Patients with psoriasis more likely to commit suicide
The likelihood of suicidal ideation, suicide attempts and completed suicides is substantially greater in patients with psoriasis, according to a recent study. Among these patients, those who are younger and whose psoriasis is more severe are at risk of suicidality.
Researchers conducted a systematic review and meta-analysis to further understand the relationship between psoriasis and suicidality. The databases of PubMed, Embase, PsycINFO and Cochrane were systematically searched for literature published between 1946 and 2017.
A total of 18 studies were included. This involved 1,767,583 participants, of whom 330,207 had psoriasis.
Based on random effects modelling, suicidal ideation among patients with psoriasis had a pooled odds ratio (OR) of 2.05 (95 percent CI, 1.54 to 2.74). These patients were more likely to attempt suicides (OR, 1.32; 1.14 to 1.54) and complete suicide (OR, 1.20; 1.04 to 1.39) than those without psoriasis.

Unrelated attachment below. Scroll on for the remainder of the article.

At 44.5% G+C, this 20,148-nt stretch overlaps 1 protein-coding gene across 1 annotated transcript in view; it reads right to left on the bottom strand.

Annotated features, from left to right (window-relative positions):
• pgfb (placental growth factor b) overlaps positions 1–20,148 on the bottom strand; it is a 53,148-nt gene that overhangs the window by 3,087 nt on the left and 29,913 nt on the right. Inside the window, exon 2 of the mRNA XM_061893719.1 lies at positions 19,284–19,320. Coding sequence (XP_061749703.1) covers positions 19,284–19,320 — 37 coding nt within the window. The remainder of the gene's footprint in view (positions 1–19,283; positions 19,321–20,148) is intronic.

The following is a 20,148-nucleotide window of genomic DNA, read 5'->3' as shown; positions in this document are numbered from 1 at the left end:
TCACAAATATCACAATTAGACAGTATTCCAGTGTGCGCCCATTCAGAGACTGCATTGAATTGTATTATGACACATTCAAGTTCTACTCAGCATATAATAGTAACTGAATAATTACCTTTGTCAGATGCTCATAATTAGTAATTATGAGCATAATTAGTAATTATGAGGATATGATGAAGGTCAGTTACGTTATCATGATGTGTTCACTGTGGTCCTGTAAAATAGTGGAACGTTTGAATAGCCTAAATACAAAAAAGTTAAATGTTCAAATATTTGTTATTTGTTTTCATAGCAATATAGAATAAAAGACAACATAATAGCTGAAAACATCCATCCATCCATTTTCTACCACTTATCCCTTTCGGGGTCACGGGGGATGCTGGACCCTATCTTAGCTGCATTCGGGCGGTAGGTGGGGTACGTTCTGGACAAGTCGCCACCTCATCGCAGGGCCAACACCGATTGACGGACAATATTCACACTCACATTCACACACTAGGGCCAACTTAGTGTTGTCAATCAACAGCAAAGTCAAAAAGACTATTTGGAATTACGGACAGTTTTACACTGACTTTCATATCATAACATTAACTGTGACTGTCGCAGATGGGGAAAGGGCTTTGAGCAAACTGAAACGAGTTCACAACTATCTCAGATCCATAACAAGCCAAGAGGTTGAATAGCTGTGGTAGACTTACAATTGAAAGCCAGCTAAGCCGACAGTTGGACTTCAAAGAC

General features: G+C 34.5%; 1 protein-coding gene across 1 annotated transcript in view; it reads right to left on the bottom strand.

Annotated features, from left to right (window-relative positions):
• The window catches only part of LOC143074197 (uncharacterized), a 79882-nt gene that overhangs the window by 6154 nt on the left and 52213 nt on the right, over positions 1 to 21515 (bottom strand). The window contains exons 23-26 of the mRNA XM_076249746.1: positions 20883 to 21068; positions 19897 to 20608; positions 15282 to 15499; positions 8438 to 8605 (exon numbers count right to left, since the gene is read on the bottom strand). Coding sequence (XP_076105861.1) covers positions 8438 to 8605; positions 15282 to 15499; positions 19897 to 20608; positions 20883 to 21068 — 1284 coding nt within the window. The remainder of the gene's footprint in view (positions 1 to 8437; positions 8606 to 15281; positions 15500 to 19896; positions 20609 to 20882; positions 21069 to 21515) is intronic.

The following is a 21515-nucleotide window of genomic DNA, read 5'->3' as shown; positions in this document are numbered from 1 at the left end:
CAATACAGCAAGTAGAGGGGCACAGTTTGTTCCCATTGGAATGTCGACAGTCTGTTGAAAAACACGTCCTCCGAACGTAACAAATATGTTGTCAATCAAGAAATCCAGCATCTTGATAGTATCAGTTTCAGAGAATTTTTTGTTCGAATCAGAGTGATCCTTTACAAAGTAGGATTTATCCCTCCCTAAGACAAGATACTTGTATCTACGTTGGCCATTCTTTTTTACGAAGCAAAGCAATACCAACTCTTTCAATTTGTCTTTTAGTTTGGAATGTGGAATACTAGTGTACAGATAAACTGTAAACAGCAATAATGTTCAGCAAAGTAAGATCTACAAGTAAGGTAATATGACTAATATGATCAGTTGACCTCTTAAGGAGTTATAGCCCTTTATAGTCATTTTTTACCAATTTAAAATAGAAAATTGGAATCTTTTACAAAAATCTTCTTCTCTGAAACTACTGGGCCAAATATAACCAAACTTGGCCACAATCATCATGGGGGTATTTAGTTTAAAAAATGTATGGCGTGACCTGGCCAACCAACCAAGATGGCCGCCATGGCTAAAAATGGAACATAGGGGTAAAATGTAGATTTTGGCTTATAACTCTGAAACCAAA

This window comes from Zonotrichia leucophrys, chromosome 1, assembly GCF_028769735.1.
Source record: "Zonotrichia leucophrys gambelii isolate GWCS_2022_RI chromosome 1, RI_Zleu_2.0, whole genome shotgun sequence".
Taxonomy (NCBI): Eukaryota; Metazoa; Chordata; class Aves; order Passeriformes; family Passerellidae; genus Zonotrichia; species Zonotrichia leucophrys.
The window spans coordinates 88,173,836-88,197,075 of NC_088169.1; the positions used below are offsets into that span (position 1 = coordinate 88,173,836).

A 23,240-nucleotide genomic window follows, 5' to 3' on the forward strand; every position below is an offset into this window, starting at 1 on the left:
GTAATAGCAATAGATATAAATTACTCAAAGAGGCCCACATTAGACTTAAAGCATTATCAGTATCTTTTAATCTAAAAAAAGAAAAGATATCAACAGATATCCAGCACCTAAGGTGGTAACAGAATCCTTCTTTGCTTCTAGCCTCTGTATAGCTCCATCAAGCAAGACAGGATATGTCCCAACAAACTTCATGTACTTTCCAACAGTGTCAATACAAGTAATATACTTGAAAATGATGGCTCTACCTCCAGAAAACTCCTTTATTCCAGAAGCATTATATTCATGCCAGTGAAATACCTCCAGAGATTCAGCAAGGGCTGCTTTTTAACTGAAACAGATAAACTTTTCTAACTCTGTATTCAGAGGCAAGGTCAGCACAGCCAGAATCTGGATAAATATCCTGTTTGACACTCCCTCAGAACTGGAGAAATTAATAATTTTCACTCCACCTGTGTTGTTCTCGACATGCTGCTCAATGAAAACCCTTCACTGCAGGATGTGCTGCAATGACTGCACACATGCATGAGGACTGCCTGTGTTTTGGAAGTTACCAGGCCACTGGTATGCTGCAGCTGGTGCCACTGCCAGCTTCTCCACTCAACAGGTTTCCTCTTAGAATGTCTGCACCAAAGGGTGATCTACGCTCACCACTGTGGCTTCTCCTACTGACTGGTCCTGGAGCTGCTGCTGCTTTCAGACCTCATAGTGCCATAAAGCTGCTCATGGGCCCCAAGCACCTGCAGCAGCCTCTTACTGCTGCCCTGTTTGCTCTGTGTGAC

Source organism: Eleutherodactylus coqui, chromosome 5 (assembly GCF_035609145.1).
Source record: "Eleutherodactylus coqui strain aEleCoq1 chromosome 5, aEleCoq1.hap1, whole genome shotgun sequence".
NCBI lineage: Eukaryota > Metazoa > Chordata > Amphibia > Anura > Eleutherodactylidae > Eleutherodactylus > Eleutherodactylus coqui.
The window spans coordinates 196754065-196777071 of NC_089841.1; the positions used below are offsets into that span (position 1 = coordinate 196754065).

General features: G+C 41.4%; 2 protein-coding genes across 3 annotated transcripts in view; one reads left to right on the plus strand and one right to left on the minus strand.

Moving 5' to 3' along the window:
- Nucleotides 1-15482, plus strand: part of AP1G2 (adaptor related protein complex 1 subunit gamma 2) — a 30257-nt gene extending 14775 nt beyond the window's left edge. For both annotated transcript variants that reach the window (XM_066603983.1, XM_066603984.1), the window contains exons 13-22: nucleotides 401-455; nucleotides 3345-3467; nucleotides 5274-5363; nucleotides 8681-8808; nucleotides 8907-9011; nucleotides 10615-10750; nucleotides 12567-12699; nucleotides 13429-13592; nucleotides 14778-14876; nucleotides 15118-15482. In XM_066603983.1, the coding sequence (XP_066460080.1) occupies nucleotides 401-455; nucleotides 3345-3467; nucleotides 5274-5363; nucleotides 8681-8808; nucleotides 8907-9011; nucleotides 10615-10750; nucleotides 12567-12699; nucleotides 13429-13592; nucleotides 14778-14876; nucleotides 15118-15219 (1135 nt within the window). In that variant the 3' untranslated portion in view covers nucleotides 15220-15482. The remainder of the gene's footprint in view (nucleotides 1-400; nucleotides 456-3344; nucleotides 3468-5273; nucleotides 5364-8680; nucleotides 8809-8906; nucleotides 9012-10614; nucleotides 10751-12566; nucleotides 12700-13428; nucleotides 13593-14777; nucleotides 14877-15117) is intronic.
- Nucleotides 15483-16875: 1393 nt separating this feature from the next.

The factors associated with higher possibility of suicidality were younger age and more severe psoriasis.
“There are few studies examining suicidality in conjunction with psoriasis severity,” researchers said.
In another study, Chi and colleagues found no association between psoriasis and suicidal thought and behaviour. They found no increase in the risk of suicide (risk ratio [RR], 1.13; 0.87 to 1.46), suicide attempt (RR, 1.25; 0.89 to 1.75) or suicidality (RR, 1.26; 0.97 to 1.64) among patients with psoriasis. Their stratified analysis also revealed no increase in suicide, suicide attempt and suicidality among those with either mild or severe psoriasis. [Am J Clin Dermatol 2017;doi:10.1007/s40257-017-0281-1]